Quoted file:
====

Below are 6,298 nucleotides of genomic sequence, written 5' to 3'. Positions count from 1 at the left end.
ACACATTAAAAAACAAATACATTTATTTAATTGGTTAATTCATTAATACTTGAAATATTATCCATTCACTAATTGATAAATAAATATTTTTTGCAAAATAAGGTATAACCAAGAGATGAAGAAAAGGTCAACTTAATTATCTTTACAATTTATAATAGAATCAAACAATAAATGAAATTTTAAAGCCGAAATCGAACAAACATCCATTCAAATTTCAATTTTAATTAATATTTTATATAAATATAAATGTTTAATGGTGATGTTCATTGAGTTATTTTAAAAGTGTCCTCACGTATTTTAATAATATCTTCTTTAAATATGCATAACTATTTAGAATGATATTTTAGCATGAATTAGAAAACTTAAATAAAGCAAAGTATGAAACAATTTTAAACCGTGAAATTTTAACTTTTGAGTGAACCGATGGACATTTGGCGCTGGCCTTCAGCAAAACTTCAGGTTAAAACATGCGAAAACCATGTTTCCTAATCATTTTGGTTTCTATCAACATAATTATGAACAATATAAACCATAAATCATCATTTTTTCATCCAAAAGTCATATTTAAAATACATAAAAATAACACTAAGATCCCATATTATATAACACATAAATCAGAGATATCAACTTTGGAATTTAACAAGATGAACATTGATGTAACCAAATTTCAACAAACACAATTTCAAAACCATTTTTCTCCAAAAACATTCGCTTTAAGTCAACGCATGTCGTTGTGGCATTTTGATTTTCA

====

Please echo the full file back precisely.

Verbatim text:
Below are 6,298 nucleotides of genomic sequence, written 5' to 3'. Positions count from 1 at the left end.
ACACATTAAAAAACAAATACATTTATTTAATTGGTTAATTCATTAATACTTGAAATATTATCCATTCACTAATTGATAAATAAATATTTTTTGCAAAATAAGGTATAACCAAGAGATGAAGAAAAGGTCAACTTAATTATCTTTACAATTTATAATAGAATCAAACAATAAATGAAATTTTAAAGCCGAAATCGAACAAACATCCATTCAAATTTCAATTTTAATTAATATTTTATATAAATATAAATGTTTAATGGTGATGTTCATTGAGTTATTTTAAAAGTGTCCTCACGTATTTTAATAATATCTTCTTTAAATATGCATAACTATTTAGAATGATATTTTAGCATGAATTAGAAAACTTAAATAAAGCAAAGTATGAAACAATTTTAAACCGTGAAATTTTAACTTTTGAGTGAACCGATGGACATTTGGCGCTGGCCTTCAGCAAAACTTCAGGTTAAAACATGCGAAAACCATGTTTCCTAATCATTTTGGTTTCTATCAACATAATTATGAACAATATAAACCATAAATCATCATTTTTTCATCCAAAAGTCATATTTAAAATACATAAAAATAACACTAAGATCCCATATTATATAACACATAAATCAGAGATATCAACTTTGGAATTTAACAAGATGAACATTGATGTAACCAAATTTCAACAAACACAATTTCAAAACCATTTTTCTCCAAAAACATTCGCTTTAAGTCAACGCATGTCGTTGTGGCATTTTGATTTTCA